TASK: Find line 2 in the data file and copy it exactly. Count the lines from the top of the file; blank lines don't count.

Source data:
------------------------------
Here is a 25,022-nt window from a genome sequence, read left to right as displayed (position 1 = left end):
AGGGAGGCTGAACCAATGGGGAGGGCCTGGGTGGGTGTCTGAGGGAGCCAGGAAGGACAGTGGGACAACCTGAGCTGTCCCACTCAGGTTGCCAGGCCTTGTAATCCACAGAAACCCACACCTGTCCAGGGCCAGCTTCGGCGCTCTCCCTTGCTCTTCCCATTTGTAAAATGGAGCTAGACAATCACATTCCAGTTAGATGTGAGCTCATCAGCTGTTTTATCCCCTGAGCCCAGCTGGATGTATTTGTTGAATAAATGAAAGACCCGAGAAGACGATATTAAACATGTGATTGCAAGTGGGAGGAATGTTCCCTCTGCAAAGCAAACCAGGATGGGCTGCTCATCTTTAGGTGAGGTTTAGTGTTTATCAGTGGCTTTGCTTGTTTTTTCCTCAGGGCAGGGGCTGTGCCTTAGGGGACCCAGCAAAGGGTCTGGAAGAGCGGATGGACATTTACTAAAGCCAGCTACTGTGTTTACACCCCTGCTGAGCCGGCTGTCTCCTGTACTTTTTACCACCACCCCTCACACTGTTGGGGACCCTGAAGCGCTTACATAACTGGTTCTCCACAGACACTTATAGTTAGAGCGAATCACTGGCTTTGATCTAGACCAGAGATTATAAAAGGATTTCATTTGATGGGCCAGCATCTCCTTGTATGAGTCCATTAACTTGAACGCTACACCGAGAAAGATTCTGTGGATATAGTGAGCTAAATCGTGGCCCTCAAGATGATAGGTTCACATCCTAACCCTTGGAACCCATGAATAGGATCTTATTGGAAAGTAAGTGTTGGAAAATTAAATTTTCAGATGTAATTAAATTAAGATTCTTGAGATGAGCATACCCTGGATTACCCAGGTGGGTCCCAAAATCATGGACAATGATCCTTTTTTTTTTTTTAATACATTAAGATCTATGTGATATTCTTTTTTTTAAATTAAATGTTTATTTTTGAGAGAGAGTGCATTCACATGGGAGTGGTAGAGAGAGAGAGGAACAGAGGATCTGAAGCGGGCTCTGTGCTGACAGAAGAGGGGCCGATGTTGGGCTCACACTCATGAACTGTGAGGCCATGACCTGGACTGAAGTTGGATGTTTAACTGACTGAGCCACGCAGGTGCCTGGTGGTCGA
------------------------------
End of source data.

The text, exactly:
AGGGAGGCTGAACCAATGGGGAGGGCCTGGGTGGGTGTCTGAGGGAGCCAGGAAGGACAGTGGGACAACCTGAGCTGTCCCACTCAGGTTGCCAGGCCTTGTAATCCACAGAAACCCACACCTGTCCAGGGCCAGCTTCGGCGCTCTCCCTTGCTCTTCCCATTTGTAAAATGGAGCTAGACAATCACATTCCAGTTAGATGTGAGCTCATCAGCTGTTTTATCCCCTGAGCCCAGCTGGATGTATTTGTTGAATAAATGAAAGACCCGAGAAGACGATATTAAACATGTGATTGCAAGTGGGAGGAATGTTCCCTCTGCAAAGCAAACCAGGATGGGCTGCTCATCTTTAGGTGAGGTTTAGTGTTTATCAGTGGCTTTGCTTGTTTTTTCCTCAGGGCAGGGGCTGTGCCTTAGGGGACCCAGCAAAGGGTCTGGAAGAGCGGATGGACATTTACTAAAGCCAGCTACTGTGTTTACACCCCTGCTGAGCCGGCTGTCTCCTGTACTTTTTACCACCACCCCTCACACTGTTGGGGACCCTGAAGCGCTTACATAACTGGTTCTCCACAGACACTTATAGTTAGAGCGAATCACTGGCTTTGATCTAGACCAGAGATTATAAAAGGATTTCATTTGATGGGCCAGCATCTCCTTGTATGAGTCCATTAACTTGAACGCTACACCGAGAAAGATTCTGTGGATATAGTGAGCTAAATCGTGGCCCTCAAGATGATAGGTTCACATCCTAACCCTTGGAACCCATGAATAGGATCTTATTGGAAAGTAAGTGTTGGAAAATTAAATTTTCAGATGTAATTAAATTAAGATTCTTGAGATGAGCATACCCTGGATTACCCAGGTGGGTCCCAAAATCATGGACAATGATCCTTTTTTTTTTTTTAATACATTAAGATCTATGTGATATTCTTTTTTTTAAATTAAATGTTTATTTTTGAGAGAGAGTGCATTCACATGGGAGTGGTAGAGAGAGAGAGGAACAGAGGATCTGAAGCGGGCTCTGTGCTGACAGAAGAGGGGCCGATGTTGGGCTCACACTCATGAACTGTGAGGCCATGACCTGGACTGAAGTTGGATGTTTAACTGACTGAGCCACGCAGGTGCCTGGTGGTCGA